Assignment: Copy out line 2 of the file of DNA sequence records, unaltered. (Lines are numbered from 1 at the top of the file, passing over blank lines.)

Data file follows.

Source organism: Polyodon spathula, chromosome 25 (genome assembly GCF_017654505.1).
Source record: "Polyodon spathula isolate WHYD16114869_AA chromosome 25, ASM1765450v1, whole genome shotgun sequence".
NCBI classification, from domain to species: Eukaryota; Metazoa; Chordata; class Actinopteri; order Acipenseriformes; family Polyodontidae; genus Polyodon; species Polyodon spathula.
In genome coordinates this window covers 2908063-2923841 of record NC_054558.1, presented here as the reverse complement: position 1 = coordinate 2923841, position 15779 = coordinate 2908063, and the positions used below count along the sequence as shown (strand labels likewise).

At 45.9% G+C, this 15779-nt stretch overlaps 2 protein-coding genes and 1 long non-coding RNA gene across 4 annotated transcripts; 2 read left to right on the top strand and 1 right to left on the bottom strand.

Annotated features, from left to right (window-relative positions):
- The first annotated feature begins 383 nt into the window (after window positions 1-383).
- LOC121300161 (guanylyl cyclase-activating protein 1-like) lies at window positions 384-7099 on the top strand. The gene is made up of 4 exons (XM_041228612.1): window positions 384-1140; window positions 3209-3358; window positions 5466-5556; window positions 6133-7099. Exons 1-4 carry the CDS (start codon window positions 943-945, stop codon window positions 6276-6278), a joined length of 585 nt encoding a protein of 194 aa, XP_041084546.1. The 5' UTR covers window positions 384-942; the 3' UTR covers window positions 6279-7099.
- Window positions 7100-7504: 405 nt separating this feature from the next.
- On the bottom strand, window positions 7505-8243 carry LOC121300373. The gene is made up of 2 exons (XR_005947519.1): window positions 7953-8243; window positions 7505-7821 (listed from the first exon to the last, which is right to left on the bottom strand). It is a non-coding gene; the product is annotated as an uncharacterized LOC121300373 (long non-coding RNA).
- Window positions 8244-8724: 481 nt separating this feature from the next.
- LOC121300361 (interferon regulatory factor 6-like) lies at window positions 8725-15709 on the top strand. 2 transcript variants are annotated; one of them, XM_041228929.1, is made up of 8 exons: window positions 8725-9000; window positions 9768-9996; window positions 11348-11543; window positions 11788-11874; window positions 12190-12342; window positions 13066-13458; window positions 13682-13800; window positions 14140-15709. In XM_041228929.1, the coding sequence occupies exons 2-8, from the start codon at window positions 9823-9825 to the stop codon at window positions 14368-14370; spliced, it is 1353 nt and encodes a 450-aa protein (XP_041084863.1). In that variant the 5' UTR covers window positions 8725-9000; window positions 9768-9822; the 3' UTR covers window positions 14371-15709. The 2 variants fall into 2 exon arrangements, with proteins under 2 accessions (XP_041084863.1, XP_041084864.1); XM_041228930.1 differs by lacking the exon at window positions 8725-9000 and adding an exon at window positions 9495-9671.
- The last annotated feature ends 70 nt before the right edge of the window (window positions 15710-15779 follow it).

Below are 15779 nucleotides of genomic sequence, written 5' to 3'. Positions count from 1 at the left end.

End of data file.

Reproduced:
Source record: "Polyodon spathula isolate WHYD16114869_AA chromosome 25, ASM1765450v1, whole genome shotgun sequence".